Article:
Agnes Ibbetson

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Agnes Ibbetson (1757–1823), was an English plant physiologist.

Life[edit]

She was the daughter of Andrew Thomson Esq., of Roehampton, a London merchant, and was born in London in 1757 and educated at home. In 1783 she married James Ibbetson at Bushey in Hertfordshire. He was the eldest son the Rev. James Ibbetson D.D., rector of Bushey and Archdeacon of St. Albans. James, junior, was a barrister and amateur antiquary who had been admitted to Lincoln's Inn in 1771, but he died in 1790 aged 35 leaving Agnes a widow. Sometime after James's death she moved to Devon where she lived for the rest of her life. She died in February 1823 in Exmouth, aged 66. Her nephew was Charles Poulett Thomson, who was a politician and become the first Governor of Canada, being raised to the peerage as Baron Syndenham. Ibbetson was left with an annuity and comfortable financial circumstances.[1]

Work[edit]

Though isolated from the contemporary scientific community, Ibbetson began publishing her plant physiology in her fifties, and approached her work with an observational and experimental bent.[2] Ibbetson made extensive use of microscopes, plant dissection, and other technology to pursue her studies, and believed that plant functions had mechanical explanations.[3] Between 1809 and 1822 Mrs. Ibbetson contributed more than fifty papers to Nicholson's Journal and the Philosophical Magazine on the microscopic structure and physiology of plants, including such subjects as air-vessels, pollen, perspiration, sleep, winter-buds, grafting, impregnation, germination, and the Jussieuean method.[4] In the botanical department of the British Museum are preserved some specimens of woods and microscopic slides prepared by her, with a manuscript description stating that they represent twenty-four years' work, and illustrating her erroneous belief that buds originate endogenously and force their way outward.[4]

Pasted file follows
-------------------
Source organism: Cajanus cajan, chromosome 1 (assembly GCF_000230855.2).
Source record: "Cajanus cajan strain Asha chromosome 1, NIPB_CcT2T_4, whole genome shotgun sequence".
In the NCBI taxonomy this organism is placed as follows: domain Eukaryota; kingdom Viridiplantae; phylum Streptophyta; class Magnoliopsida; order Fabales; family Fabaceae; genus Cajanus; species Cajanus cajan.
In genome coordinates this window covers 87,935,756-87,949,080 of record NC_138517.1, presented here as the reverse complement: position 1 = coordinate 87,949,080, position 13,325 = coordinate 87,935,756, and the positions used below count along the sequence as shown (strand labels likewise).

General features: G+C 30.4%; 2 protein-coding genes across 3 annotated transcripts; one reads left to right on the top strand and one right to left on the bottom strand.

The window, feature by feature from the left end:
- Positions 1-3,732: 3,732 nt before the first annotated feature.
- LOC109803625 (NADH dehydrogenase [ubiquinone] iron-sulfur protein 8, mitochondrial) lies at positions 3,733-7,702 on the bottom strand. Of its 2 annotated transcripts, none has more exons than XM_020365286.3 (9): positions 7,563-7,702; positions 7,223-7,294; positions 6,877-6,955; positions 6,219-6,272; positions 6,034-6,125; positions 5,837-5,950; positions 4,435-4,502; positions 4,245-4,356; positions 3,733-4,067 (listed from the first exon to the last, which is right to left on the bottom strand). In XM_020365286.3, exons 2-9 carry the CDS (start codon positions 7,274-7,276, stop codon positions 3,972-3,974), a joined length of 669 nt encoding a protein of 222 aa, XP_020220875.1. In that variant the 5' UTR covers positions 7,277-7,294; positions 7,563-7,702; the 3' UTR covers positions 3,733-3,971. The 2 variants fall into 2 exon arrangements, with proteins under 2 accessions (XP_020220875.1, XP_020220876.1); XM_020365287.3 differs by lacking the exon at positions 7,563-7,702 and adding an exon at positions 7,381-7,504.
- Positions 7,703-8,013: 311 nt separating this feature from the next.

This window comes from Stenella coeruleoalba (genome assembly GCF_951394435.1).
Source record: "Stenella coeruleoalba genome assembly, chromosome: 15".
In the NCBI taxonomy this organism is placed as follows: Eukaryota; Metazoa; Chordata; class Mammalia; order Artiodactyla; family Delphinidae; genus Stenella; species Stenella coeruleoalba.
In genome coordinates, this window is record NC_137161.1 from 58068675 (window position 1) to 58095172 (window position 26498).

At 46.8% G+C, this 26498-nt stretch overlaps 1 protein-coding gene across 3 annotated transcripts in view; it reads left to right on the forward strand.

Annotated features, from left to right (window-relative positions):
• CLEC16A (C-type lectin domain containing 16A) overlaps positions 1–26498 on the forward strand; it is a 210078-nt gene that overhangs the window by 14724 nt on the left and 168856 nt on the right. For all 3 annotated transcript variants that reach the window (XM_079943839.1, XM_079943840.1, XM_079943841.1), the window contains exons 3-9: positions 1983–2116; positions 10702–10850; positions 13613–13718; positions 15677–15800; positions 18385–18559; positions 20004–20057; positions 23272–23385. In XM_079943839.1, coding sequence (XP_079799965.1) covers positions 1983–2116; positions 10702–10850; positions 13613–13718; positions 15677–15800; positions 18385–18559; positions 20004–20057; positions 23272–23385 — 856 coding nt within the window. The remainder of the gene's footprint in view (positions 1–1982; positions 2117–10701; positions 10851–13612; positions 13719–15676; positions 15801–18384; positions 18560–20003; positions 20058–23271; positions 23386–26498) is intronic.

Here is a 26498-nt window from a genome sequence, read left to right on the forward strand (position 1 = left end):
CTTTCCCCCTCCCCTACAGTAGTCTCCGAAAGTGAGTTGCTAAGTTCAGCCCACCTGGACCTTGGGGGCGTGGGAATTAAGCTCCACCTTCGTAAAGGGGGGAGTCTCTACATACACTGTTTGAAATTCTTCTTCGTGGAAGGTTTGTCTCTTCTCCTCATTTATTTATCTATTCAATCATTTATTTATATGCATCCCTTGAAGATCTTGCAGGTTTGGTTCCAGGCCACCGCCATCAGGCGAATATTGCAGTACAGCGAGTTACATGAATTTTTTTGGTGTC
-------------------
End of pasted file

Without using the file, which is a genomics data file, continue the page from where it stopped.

Legacy[edit]

The leguminous genus Ibbetsonia was dedicated to her by John Sims, but is now considered identical with the Cyclopia of Ventenat.[5][6]

References[edit]

  1. ^ "Agnes Ibbetson". www.oxforddnb.com. Retrieved 2016-10-11. 
  2. ^ "Oxford DNB article: Ibbetson, Agnes". www.oxforddnb.com. Retrieved 2016-10-11. 
  3. ^ Shteir, A. B. (1993). "Flora Feministica: Reflections on the Culture of Botany" (PDF). Lumen. 12. 
  4. ^ a b  Boulger, George Simonds (1891). "Ibbetson, Agnes". In Lee, Sidney. Dictionary of National Biography. 28. London: Smith, Elder & Co. [Gent. Mag. 1823, i. 474; Rees's Cyclopædia.] 
  5. ^ International Organization for Plant Information (IOPI). "Plant Name Search Results" (HTML). International Plant Names Index. Retrieved 14 October 2010. 
  6. ^ Charters, Michael L. "G-K: Agnes Ibbetson". Plant Names. calflora.net. Retrieved 13 October 2010. 
Attribution

 This article incorporates text from a publication now in the public domain"Ibbetson, Agnes". Dictionary of National Biography. London: Smith, Elder & Co. 1885–1900.